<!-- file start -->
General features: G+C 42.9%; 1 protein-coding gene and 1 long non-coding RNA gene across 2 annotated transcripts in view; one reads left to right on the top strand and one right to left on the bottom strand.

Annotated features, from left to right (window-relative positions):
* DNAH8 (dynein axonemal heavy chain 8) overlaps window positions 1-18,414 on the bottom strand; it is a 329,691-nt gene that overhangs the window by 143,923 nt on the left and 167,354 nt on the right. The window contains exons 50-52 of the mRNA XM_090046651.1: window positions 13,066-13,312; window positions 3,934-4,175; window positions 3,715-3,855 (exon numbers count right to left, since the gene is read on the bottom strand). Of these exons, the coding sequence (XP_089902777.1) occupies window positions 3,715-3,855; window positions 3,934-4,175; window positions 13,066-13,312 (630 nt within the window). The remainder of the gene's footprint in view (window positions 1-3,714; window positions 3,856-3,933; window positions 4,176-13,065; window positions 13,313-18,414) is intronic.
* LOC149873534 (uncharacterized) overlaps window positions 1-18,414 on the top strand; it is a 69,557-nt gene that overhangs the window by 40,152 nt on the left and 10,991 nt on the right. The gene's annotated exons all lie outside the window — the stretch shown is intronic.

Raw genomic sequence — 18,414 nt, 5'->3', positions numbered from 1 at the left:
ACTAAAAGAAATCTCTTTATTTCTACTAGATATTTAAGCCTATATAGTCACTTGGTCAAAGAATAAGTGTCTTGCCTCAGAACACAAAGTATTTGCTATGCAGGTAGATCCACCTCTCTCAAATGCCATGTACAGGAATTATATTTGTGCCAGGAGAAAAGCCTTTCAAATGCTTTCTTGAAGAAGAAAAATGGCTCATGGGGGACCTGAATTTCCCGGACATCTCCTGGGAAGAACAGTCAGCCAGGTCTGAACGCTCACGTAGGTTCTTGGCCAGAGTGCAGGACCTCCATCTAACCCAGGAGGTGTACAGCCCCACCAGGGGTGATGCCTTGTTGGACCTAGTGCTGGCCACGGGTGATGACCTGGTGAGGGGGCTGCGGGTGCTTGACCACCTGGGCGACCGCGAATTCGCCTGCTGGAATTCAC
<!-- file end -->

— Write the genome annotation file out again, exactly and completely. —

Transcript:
General features: G+C 42.9%; 1 protein-coding gene and 1 long non-coding RNA gene across 2 annotated transcripts in view; one reads left to right on the top strand and one right to left on the bottom strand.

Annotated features, from left to right (window-relative positions):
* DNAH8 (dynein axonemal heavy chain 8) overlaps window positions 1-18,414 on the bottom strand; it is a 329,691-nt gene that overhangs the window by 143,923 nt on the left and 167,354 nt on the right. The window contains exons 50-52 of the mRNA XM_090046651.1: window positions 13,066-13,312; window positions 3,934-4,175; window positions 3,715-3,855 (exon numbers count right to left, since the gene is read on the bottom strand). Of these exons, the coding sequence (XP_089902777.1) occupies window positions 3,715-3,855; window positions 3,934-4,175; window positions 13,066-13,312 (630 nt within the window). The remainder of the gene's footprint in view (window positions 1-3,714; window positions 3,856-3,933; window positions 4,176-13,065; window positions 13,313-18,414) is intronic.
* LOC149873534 (uncharacterized) overlaps window positions 1-18,414 on the top strand; it is a 69,557-nt gene that overhangs the window by 40,152 nt on the left and 10,991 nt on the right. The gene's annotated exons all lie outside the window — the stretch shown is intronic.

Raw genomic sequence — 18,414 nt, 5'->3', positions numbered from 1 at the left:
ACTAAAAGAAATCTCTTTATTTCTACTAGATATTTAAGCCTATATAGTCACTTGGTCAAAGAATAAGTGTCTTGCCTCAGAACACAAAGTATTTGCTATGCAGGTAGATCCACCTCTCTCAAATGCCATGTACAGGAATTATATTTGTGCCAGGAGAAAAGCCTTTCAAATGCTTTCTTGAAGAAGAAAAATGGCTCATGGGGGACCTGAATTTCCCGGACATCTCCTGGGAAGAACAGTCAGCCAGGTCTGAACGCTCACGTAGGTTCTTGGCCAGAGTGCAGGACCTCCATCTAACCCAGGAGGTGTACAGCCCCACCAGGGGTGATGCCTTGTTGGACCTAGTGCTGGCCACGGGTGATGACCTGGTGAGGGGGCTGCGGGTGCTTGACCACCTGGGCGACCGCGAATTCGCCTGCTGGAATTCAC